Around 6:30 I got hungry and took a trip down to the hospital cafeteria, where I made the biggest mistake of the day. “Did I opt for the hospital cafeteria fish? You’re damn right I did. #Neverscared.” Less than ten minutes later I was singing a different tune, “Did I opt for the hospital cafeteria fish? Damn…you’re right. I did. #alittlescared.” I feel queasy, but I push down the fish with some amazingly delicious chicken fingers and solder on.

It’s almost 7 pm and I know Jeopardy! Is on, but my sister and I can’t seem to find it on the hospital TV. “The biggest pain of the day has been trying to find Jeopardy! On the TV in the delivery room. The TV has a ‘guide’ button, but it does nothing. How can they expect me to deal with these 1990’s conditions? Giving birth is hard.” A friend of mine feels my pain and tells me so, “Man, that’s rough. And I bet Amber is just lying in bed while you deal with all that, huh?” A second threat against my life is made verbally, as Amber posts that she hates both me and my friend. Someone else asks if Amber has hit me yet, and I point out that she’s both drugged up and out of reach. Not for the last time.

It’s now 11:28 pm. “Just over 14 hours in the hospital and my lower back is starting to hurt slightly. Probably a 2 on the pain scale of 10. Annoying, but not bad. Despite this, I’m finding this labor thing much less painful than everyone claims.” After some responses I have to point out, once again, that Amber is drugged up and out of punching distance. I do admit, however, that it may be possible that this is worse on Amber than it is on me. A friend from work posts, “You’re really taking this like a champ, Mike. I’m impressed,” but I don’t want people getting the wrong idea about me. “I’m no hero. I’m just a guy trying to make his way through this crazy, mixed up world…” Someone wonders why Amber hasn’t killed me yet, and she responds, “Don’t worry, I know where he eats and sleeps.” I get a little uneasy until I realize that there’s no way she remembers saying that once she’s off the drugs. Probably.

Hours pass. I fall in and out of sleep in my comfortable delivery chair, and I think Amber even falls asleep for a bit. My mother agreed to stay with us for the night and she manages to stay awake while doing some knitting. Around 3 am the nurse declares that our baby is ready. She calls the doctor, and while we wait the nurse asks about my job and we have a nice twenty minute conversation about StubHub. Eventually the doctor arrives and everything changes. They start to monitor the baby’s heartbeat and two hours into the actual pushing the doctor remarks that his heart rate has been steady this entire time in a way she’s never really seen before. “He’s the most calm baby I have ever delivered.” Amber smiles and remarks that he takes after his father.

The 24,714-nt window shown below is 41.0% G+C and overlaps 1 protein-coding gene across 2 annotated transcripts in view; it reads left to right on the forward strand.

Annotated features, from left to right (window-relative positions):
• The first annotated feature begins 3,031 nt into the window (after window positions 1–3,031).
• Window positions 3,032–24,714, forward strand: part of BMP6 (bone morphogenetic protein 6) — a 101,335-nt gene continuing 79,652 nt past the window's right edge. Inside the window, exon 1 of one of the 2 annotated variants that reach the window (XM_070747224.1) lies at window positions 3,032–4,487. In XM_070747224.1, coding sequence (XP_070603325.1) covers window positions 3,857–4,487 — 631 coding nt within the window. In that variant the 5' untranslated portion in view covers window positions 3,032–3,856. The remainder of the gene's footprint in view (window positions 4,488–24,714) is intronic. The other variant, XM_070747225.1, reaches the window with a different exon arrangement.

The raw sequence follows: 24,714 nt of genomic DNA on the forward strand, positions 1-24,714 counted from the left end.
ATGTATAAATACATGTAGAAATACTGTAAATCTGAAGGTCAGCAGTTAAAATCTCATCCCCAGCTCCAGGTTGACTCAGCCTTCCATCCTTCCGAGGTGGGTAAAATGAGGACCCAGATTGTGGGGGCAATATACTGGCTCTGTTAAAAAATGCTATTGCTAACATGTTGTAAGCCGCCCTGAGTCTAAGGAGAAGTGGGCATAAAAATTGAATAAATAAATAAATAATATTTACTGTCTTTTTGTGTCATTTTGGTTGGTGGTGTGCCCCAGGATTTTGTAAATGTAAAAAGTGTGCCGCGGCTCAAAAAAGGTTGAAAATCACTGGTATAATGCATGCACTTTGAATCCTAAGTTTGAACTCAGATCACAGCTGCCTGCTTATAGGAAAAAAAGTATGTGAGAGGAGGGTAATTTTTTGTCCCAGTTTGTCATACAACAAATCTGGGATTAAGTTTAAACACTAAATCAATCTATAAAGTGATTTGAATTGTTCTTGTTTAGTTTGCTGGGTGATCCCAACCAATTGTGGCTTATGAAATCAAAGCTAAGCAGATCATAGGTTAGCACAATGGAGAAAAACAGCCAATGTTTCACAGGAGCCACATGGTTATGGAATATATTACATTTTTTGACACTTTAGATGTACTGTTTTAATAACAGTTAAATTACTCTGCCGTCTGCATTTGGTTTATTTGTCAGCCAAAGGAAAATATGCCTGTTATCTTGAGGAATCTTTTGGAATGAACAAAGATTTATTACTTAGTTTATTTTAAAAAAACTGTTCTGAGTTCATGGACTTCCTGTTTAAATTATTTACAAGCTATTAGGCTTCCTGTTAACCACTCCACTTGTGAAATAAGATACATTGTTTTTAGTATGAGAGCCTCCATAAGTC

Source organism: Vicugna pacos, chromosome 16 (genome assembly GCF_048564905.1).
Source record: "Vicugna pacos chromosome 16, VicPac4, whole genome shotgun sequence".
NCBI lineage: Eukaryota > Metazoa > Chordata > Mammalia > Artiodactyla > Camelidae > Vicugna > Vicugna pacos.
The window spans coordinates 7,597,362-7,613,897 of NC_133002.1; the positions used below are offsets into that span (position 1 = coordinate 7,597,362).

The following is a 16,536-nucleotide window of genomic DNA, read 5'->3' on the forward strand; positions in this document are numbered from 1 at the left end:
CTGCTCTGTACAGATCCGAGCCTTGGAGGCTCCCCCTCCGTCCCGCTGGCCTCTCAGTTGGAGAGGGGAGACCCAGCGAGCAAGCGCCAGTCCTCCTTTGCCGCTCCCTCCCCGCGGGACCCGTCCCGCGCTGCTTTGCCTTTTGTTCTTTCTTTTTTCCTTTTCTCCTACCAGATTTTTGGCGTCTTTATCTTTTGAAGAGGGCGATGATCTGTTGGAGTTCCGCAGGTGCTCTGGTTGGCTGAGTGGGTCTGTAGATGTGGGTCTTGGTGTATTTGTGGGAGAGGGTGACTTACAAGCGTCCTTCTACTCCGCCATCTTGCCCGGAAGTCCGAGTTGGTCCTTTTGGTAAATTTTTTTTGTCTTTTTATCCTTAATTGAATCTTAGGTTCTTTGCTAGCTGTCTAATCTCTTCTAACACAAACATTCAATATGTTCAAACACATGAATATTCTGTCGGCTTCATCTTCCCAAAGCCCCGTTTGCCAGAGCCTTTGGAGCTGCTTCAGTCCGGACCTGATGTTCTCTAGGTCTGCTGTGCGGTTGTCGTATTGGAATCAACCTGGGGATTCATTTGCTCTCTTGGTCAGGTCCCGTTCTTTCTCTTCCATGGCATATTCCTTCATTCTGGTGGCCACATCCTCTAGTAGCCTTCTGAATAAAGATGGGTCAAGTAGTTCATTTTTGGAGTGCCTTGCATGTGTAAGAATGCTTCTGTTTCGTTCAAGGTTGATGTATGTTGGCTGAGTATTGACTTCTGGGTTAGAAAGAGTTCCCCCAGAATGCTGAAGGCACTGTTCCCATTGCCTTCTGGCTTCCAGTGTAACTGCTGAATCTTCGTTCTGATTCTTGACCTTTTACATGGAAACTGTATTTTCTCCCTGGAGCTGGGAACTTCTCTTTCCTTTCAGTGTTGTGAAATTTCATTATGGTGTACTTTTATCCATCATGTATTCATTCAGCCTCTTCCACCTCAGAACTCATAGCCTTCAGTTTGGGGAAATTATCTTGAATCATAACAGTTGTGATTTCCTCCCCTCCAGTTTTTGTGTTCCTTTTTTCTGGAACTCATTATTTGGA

My next, and second to last, Facebook post goes up. “At 5:15 am on February 16th, my amazing wife gave birth to our son, Owen Enrique-Osmun Provencher. He is 6lbs and 8ozs. There is no joke here. Don’t get used to it.” He cries a little, but true to the doctor’s word he’s not bothered by the whole birthing process for long and quickly calms down. I post one more time to Facebook before we move to the room we’ll all be spending the next few days in. “I think my wife is in love with another man…”

Congratulations to Mike and his wife, Amber.


Tuesday, May 27, 2014

Fail Kitchen: Chocolate Covered Strawberries

Three ingredients. Still fail.


Mom Fashion

When you see me out and about town, I probably look, to you, severely lacking in style. My fashion choices are questionable, and I seem to be blissfully unaware of trends or even hygiene. I assure you, that is not the case. Here's a simple infographic explaining mom fashion.

So, in conclusion, it's not ONLY that we don't really give a damn what you think. We also don't have time to give a damn what you think. Just roll with it, guys. We have to.


Monday, May 26, 2014

Recipe Monday - Strawberry Buttercream Frosting

It's the time for many celebrations, and we need to have as many easy frosting recipes on hand as possible. With that in mind: strawberry buttercream frosting. Easy and delicious. Great twist to traditional favorite.

1/2 cup butter, softened
1 tsp vanilla extract
1/8 tsp salt
1 (16 oz) package powdered sugar (I only used HALF of this and it was still a bit too sweet, be warned)